And finally, it was the last mile. I didn't hit a wall like I usually do. It wasn't easy to keep running, but it wasn't torture either. The hardest part was the last half mile, and with about a quarter mile left my legs really started to feel like they might stop working. We had one last big hill and then a slight incline, and that quarter mile stretch was the hardest part of the whole race. My mile 13 split was 9:02.

Somewhere along the course, after I realized I was definitely going to be under 2 hours and probably under 1:57, I started thinking it would be cool if I ended up with a 15-minute PR, which would have been 1:54:59. I was pretty sure I was going to do it but kept a close eye on my watch when I got close to mile 13. For the last .19 (I always end up with a little extra on my watch due to weaving and whatnot), even though my legs were toast, I gave it all I had at 7:09 pace. When I got to the finish line, I didn't feel relief that it was finally over and I didn't feel as ecstatic about crushing my goal as I thought. Instead I saw the finish line and just thought, "Ah yes, there it is. It's been waiting for me this whole time."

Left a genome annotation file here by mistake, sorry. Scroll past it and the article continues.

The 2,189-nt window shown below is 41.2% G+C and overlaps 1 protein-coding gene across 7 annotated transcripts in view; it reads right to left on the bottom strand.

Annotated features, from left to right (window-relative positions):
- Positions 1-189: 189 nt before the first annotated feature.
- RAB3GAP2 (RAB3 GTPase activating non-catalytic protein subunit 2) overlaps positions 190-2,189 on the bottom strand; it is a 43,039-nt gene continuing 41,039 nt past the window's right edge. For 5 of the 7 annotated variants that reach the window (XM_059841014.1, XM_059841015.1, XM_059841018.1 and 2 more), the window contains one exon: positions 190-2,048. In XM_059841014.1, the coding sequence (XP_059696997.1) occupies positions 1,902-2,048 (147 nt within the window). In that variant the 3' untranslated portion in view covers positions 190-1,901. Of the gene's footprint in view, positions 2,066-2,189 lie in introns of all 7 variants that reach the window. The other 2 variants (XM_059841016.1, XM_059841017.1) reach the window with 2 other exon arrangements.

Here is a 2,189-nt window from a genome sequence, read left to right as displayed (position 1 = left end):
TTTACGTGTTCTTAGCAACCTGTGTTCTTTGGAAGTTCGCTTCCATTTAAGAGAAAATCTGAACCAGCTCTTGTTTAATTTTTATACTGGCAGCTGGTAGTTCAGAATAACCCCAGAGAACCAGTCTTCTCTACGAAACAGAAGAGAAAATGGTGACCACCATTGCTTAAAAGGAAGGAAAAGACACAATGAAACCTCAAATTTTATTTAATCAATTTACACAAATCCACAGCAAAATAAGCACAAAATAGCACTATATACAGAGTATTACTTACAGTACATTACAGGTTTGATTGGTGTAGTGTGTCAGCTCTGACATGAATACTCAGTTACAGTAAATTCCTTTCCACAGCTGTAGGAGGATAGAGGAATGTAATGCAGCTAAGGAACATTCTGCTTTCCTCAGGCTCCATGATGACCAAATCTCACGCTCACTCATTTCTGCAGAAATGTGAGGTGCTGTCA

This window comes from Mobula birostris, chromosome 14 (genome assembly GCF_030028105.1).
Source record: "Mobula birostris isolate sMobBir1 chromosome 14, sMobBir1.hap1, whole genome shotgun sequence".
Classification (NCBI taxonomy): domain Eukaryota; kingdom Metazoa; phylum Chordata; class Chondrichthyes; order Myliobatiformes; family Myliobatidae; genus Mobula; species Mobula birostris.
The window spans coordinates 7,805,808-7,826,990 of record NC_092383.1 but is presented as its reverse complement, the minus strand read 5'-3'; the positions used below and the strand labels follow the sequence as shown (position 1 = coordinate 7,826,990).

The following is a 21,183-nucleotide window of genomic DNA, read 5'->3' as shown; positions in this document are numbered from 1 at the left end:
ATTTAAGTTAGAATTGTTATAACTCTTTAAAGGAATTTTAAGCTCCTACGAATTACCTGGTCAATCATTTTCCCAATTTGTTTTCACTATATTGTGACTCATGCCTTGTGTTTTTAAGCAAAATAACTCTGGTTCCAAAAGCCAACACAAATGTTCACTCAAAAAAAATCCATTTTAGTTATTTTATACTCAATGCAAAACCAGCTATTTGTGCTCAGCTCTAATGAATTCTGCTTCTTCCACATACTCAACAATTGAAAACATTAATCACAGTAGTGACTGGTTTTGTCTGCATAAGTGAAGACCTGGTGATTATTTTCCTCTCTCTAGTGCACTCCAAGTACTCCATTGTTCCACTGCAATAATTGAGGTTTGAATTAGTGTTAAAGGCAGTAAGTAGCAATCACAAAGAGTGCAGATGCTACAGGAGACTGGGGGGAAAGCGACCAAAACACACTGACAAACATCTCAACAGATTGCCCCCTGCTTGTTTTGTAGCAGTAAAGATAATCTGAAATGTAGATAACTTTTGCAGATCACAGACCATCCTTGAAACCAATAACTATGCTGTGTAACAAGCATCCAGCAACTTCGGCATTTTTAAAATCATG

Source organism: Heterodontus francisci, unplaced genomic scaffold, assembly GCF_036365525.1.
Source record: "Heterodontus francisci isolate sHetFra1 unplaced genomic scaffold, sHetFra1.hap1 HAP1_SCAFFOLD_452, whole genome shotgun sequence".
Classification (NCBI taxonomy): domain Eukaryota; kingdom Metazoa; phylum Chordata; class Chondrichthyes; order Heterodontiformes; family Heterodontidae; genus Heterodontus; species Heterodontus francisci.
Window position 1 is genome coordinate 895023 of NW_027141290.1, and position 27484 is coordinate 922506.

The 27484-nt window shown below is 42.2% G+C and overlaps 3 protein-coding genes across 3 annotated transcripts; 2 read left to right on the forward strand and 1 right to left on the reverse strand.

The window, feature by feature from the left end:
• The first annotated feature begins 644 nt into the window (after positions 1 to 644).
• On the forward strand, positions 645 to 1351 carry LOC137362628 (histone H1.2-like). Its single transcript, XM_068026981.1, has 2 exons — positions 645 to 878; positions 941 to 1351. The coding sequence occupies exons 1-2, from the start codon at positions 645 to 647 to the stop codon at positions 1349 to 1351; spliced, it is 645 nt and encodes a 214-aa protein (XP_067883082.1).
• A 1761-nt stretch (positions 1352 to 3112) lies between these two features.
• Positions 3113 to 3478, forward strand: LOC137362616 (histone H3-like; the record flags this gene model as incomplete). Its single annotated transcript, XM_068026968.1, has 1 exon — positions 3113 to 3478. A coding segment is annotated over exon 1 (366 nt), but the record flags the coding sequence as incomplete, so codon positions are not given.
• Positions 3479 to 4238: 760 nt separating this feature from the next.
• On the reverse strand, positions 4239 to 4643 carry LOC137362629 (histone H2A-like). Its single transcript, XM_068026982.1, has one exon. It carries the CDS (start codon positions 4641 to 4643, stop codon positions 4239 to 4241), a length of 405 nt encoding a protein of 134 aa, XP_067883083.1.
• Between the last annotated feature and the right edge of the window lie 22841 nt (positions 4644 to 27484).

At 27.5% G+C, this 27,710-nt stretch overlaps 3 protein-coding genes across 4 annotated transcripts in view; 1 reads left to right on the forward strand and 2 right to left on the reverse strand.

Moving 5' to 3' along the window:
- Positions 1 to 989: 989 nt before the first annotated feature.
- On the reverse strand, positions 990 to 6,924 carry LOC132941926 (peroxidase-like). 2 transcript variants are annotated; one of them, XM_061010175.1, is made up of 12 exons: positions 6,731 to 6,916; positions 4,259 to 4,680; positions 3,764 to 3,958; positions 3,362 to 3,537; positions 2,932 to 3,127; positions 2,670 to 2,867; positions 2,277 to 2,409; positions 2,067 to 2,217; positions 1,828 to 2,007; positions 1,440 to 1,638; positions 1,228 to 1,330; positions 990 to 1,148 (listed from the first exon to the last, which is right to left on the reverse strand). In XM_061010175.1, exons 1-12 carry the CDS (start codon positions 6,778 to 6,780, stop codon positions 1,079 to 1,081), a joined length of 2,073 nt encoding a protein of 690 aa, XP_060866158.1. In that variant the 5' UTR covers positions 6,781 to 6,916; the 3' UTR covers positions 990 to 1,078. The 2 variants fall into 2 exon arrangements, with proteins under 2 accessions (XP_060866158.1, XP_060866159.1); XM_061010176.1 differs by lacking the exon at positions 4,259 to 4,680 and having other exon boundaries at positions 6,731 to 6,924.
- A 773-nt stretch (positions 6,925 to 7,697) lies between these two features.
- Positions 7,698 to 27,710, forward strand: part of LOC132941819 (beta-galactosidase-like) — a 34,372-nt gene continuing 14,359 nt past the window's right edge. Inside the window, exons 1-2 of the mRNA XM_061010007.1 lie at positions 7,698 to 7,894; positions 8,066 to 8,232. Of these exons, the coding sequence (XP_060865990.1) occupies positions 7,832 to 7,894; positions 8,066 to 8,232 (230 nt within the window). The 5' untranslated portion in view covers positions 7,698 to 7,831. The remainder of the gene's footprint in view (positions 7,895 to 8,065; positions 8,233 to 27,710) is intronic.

I finished with a watch time of 1:54:52 and the first thing I did was call my dad and tell him! I anxiously awaited my official time to make sure it was really under 1:55, and it was posted later that night: 

1:54:50

That's 15 minutes 9 seconds faster than my PR from last November, and 47 minutes 31 seconds faster than my first half marathon in March 2012. Looking at those numbers still doesn't feel real. The course was challenging and the weather certainly didn't help matters, but I still did it. I've had a 2-hour half on a pedestal for so long and never really knew if I had it in me to get there. Breaking 2:10 was a huge hurdle for me and I didn't know how in the world I could take 10 minutes off my time. Maybe it just wasn't meant to happen before now, before here. I moved to Blacksburg to fulfill a dream I never knew I had, so it seems fitting to accomplish my sub-2 goal here.